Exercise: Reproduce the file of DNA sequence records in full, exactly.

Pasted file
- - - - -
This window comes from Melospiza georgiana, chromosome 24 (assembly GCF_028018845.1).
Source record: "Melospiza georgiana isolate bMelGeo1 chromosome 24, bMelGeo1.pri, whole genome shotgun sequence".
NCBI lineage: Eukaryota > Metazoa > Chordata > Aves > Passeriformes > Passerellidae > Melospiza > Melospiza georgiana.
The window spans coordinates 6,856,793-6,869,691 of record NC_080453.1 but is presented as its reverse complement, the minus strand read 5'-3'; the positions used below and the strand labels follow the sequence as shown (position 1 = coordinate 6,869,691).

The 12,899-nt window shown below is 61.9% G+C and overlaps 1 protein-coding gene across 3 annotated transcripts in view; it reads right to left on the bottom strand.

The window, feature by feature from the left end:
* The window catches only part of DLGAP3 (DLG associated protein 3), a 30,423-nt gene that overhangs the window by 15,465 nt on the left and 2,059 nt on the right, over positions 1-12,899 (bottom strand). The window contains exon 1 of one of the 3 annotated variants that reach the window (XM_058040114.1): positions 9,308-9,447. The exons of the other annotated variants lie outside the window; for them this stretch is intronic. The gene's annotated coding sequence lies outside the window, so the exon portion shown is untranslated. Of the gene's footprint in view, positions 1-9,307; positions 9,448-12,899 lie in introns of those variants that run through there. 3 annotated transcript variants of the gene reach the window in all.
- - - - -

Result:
This window comes from Melospiza georgiana, chromosome 24 (assembly GCF_028018845.1).
Source record: "Melospiza georgiana isolate bMelGeo1 chromosome 24, bMelGeo1.pri, whole genome shotgun sequence".
NCBI lineage: Eukaryota > Metazoa > Chordata > Aves > Passeriformes > Passerellidae > Melospiza > Melospiza georgiana.
The window spans coordinates 6,856,793-6,869,691 of record NC_080453.1 but is presented as its reverse complement, the minus strand read 5'-3'; the positions used below and the strand labels follow the sequence as shown (position 1 = coordinate 6,869,691).

The 12,899-nt window shown below is 61.9% G+C and overlaps 1 protein-coding gene across 3 annotated transcripts in view; it reads right to left on the bottom strand.

The window, feature by feature from the left end:
* The window catches only part of DLGAP3 (DLG associated protein 3), a 30,423-nt gene that overhangs the window by 15,465 nt on the left and 2,059 nt on the right, over positions 1-12,899 (bottom strand). The window contains exon 1 of one of the 3 annotated variants that reach the window (XM_058040114.1): positions 9,308-9,447. The exons of the other annotated variants lie outside the window; for them this stretch is intronic. The gene's annotated coding sequence lies outside the window, so the exon portion shown is untranslated. Of the gene's footprint in view, positions 1-9,307; positions 9,448-12,899 lie in introns of those variants that run through there. 3 annotated transcript variants of the gene reach the window in all.